When theories collide…

What’s in a theory?  Should I subscribe to just one?  Is everything really so black and white?

Behaviorism, Cognitivism, Constructivism, Connectivism oh my!  I don’t think we’re in Kansas anymore…


The Wizard of Oz Haley Bolger Garland Lahr 1939
By CBS Television Network [Public domain], via Wikimedia Commons

Hopefully this isn’t overwhelming or scary to anyone, but really- what’s the ‘best’ theory?  Which one ‘best’ meets the needs of our learners?  How do we establish the one, clear winner? — Or is there one, clear ‘winner’?

Today’s classroom is vastly different then the classroom of years past.  Classrooms and learning look completely different now than they did when I was a student in Elementary school – and they should!

Classrooms of today have diversified and changed drastically in recent history.  We have a more individualistic approach, we work to meet the needs of each learner (which is far from homogeneous when we considered things like: behaviors, learning levels, background knowledge, language learners, among countless other factors that influence the plethora of needs within our rooms).

In addition to the diversification of learners needs, we have budgetary constraints, in recent history the amount of support staff allotted to schools changed, while we’ve seen (in many cases) enrollments climb.

Finally, the classroom has evolved because society has evolved, and technology has emerged to the forefront, and as such, technology has become imperative in the education of our children.

CC by 2.0 via flickr


So can we afford to have a one-size fits all mentality, when our classrooms are anything but?

I personally think that in order for the brain to develop the capacity for higher level thinking, neuron paths need to be established in order to facilitate those ideas.  This means I think we need to follow a combination of theories in order to best meet the needs of all of our students.  Additionally, we need to use a combination of theories to drive our practice, in order to move from ‘lower levels’ to ‘higher levels’ of thinking.  There needs to be a ‘baseline’ developed in order to allow for independent problem solving and rationalization to occur (in my opinion).

CC by 2.0 via flickr


I’ve often considered myself a social constructivist – and I would also say that there’s also value in connectivism and the half-life of our current knowledge, that being said – on a stand alone basis- I’m not convinced any one theory is enough!

11 thoughts on “When theories collide…

  1. Great thoughts Amy. I think it’s very true that teachers need to be well versed in different learning theories due to the diverse nature of the classroom.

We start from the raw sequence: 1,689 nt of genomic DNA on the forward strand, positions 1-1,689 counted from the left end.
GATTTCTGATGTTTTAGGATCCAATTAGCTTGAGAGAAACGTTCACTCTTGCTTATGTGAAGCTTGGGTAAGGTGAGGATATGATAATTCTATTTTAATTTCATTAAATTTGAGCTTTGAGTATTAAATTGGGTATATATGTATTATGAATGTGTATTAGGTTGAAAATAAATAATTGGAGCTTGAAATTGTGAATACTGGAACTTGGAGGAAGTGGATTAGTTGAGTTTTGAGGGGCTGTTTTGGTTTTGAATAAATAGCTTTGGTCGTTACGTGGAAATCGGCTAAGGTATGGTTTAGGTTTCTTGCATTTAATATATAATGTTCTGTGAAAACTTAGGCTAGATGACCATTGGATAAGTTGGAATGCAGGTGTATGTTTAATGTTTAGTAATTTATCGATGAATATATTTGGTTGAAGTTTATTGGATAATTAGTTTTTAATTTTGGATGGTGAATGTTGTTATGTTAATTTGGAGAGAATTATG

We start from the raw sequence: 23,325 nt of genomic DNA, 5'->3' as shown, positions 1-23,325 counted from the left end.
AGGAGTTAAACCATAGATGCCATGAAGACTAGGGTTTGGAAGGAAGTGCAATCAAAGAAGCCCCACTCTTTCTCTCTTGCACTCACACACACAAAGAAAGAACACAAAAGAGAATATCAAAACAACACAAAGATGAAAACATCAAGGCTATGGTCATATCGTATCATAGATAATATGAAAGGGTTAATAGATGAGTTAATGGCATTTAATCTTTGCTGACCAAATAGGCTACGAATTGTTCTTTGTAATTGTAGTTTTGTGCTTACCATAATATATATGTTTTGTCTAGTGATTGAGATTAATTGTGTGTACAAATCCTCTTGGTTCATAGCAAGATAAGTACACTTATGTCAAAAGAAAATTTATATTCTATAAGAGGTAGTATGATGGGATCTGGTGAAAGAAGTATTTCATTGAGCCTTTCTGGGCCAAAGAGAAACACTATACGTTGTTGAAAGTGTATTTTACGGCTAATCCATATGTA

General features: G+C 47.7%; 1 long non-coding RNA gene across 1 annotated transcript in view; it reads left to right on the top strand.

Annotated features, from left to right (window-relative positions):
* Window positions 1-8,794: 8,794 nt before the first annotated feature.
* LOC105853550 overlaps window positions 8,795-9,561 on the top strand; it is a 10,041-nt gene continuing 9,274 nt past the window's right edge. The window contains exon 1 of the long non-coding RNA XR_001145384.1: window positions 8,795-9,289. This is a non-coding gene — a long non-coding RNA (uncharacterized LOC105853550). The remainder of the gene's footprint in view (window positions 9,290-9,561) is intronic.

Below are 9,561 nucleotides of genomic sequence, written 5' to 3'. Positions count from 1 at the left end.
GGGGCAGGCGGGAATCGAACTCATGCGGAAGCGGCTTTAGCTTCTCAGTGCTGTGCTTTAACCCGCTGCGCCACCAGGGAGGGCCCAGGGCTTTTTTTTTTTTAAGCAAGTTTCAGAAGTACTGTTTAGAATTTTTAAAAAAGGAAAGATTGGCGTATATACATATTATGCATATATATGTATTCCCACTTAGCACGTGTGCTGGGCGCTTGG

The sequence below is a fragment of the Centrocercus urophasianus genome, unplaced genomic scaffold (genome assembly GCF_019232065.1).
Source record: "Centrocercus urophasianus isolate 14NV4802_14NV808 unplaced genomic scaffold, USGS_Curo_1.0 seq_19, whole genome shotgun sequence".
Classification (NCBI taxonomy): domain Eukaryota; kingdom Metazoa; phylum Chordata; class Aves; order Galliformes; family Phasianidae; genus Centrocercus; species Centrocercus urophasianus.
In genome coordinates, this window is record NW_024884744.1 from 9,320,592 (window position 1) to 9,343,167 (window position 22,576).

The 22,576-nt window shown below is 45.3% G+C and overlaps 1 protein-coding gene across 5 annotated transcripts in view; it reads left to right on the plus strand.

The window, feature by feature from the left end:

2. I feel the same way Amy. I believe that variety is the best way to reach student needs among other things in life. When we are exposed to varying methods we are able to fully develop an understanding of something.

  3. I really appreciate how you brought up the diverse needs and increase of numbers within classrooms and how this has an impact on what learning theories we embrace. I had never made that connection, but you definitely have me thinking now! Is it more comfortable to revert to a behaviorist approach when overwhelmed with the needs within your classroom? Interesting point Amy!

    1. Thanks Erin! I think it comes from the Constructivist tendancies that I have, I see each child and their experiences as making them who they are and somewhat defining what their ‘needs’ for learning are. That being said, I think it’s ironic that my tendency to lean on on a specific theory is the reason I question subscribing to one!

      Thanks for sharing your thoughts and question. To answer – For me, I don’t think I find behaviourist approach a comfortable space, I do however see it’s value in specific instances for behaviours that are interfering with the specific child’s progress, but then I like to fade it out quickly when the desired outcome is reached!

  4. Great post Amy! Just as others have mentioned, I completely agree with you that we need a combination of theories to meet all of our student needs. We know one-size does NOT fit all when it comes to assessment; we should definitely realize the same when it comes to instruction. Thanks for the great post!

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